To make the robot compliant, SUPERball has compression springs inside the tube connecting the end caps. The tensile elements are cable-spring assemblies. Each cable runs between two end caps, but on different struts. The cable runs from the opposing end cap to the spring end cap, passes through a cable housing assembly inside the spring end cap, and then connects to a compression spring located within the spring end cap's tube. A cable runs between two end caps, goes into a tube through an end cap, and then connects to a compression spring. In the case of an actuated tensile member, the opposing end cap of the cable connects to a motor or is simply fixed to the opposing end cap for passive elements. To change the rest length of the tensile member, the motor assembly is a wire spindle that winds or unwinds the cable.

Passive and actuated cable-spring assemblies behave as linear springs with a given (possibly varying) rest length. This can be implemented in hardware in various ways. Active tensile elements are actuated by changing their rest length and (we will assume in this article) constant-velocity motors. While not entirely accurate from a hardware perspective, we will show in this work that the required motor power for our controllers is significantly below the motor's power capacity, which validates this simplification.

2.2 NASA Tensegrity Robotics Toolkit (NTRT)

Simulation of tensegrity robots is critical for application of intelligent controls. Simulation provides multiple advantages, such as being able to train controllers faster than training them on actual hardware, or using the simulator to explore design options and hardware requirements. In our work, we use the open source NTRT simulator that has been developed on top of the open source Bullet Physics Engine. The Bullet Physics Engine is a discrete-time-step, iterative physics simulator that handles collisions and interactions between different types of objects.1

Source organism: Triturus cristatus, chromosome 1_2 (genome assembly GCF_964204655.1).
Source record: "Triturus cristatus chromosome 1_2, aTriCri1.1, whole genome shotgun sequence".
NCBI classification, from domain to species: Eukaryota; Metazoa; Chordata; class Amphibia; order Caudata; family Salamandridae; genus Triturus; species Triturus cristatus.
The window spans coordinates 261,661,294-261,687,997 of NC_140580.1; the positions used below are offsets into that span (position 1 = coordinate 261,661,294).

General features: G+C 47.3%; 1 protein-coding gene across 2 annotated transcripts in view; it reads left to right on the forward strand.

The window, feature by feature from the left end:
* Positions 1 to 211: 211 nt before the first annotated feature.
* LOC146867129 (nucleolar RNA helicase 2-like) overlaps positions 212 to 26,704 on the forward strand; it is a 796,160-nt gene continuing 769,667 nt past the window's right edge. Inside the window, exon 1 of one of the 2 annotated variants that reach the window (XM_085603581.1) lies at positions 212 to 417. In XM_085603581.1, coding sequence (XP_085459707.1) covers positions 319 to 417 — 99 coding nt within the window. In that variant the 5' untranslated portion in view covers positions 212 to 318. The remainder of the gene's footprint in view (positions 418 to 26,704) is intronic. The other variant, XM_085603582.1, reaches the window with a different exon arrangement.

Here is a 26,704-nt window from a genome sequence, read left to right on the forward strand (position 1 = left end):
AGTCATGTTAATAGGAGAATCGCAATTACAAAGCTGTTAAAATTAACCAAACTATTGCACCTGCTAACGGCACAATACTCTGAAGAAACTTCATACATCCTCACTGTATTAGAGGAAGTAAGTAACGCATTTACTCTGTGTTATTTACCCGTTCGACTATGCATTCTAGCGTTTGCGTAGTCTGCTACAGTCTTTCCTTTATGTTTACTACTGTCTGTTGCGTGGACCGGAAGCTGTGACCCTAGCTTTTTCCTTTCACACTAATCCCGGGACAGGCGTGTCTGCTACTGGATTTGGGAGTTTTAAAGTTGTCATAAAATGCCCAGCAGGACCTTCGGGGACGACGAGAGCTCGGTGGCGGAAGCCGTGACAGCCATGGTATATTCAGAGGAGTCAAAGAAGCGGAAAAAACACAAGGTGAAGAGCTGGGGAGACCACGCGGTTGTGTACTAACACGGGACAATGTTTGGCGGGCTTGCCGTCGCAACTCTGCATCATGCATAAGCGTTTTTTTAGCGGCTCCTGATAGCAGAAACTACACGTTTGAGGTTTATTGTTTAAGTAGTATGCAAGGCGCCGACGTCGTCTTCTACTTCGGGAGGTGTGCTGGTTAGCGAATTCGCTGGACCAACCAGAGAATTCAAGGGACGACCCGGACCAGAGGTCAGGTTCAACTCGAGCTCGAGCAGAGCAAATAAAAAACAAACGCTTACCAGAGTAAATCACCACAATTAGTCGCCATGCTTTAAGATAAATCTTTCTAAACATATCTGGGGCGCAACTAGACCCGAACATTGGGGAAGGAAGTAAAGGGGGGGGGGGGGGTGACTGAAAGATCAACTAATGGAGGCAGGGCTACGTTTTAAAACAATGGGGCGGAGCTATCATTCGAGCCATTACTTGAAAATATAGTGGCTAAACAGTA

The NTRT simulator relies on the Bullet Physics Engine to handle movement and collisions of rigid-body objects. On the other hand, to simulate the tensional elements, we needed precise elastic components whose lengths we could change to simulate active controls of the robot. For this purpose, we implemented our own tensional elements (muscles) that apply tension according to their stretch.

A muscle is attached to two different rigid bodies from specific points. We assume that muscles are abstract elements that apply force to these two rigid bodies according to their tensions. They have basic properties, such as rest length (length without stretch) and elasticity coefficient. The tension of a muscle is computed by looking at the current distance between two attachment points and the rest length of the muscle. For simulation purposes, we assume that the muscles have negligible weight compared to the rest of the structure. Moreover, we also ignore the interactions of the muscles with the rest of the environment. These two assumptions are plausible because the tensional elements stay inside the structure and do not interact with other objects except for extreme deformations. Also, the weight of the physical cables versus the weight of the rest of the robot is extremely low.

The active controls of the muscles are implemented by changing the rest length of the muscle at a constant speed (motor speed). This is modeled after motors that pull elastic cables to increase the tension of a specific elastic component.

In our previous work, we validated the NTRT with a physical tensegrity robot (ReCTeR) and precise motion capture [8]. The results showed that the simulator can correctly simulate tensegrity structures with a small margin of error for a static structure with active controls and a semi-static structure that moves step by step.

3 Controls Problem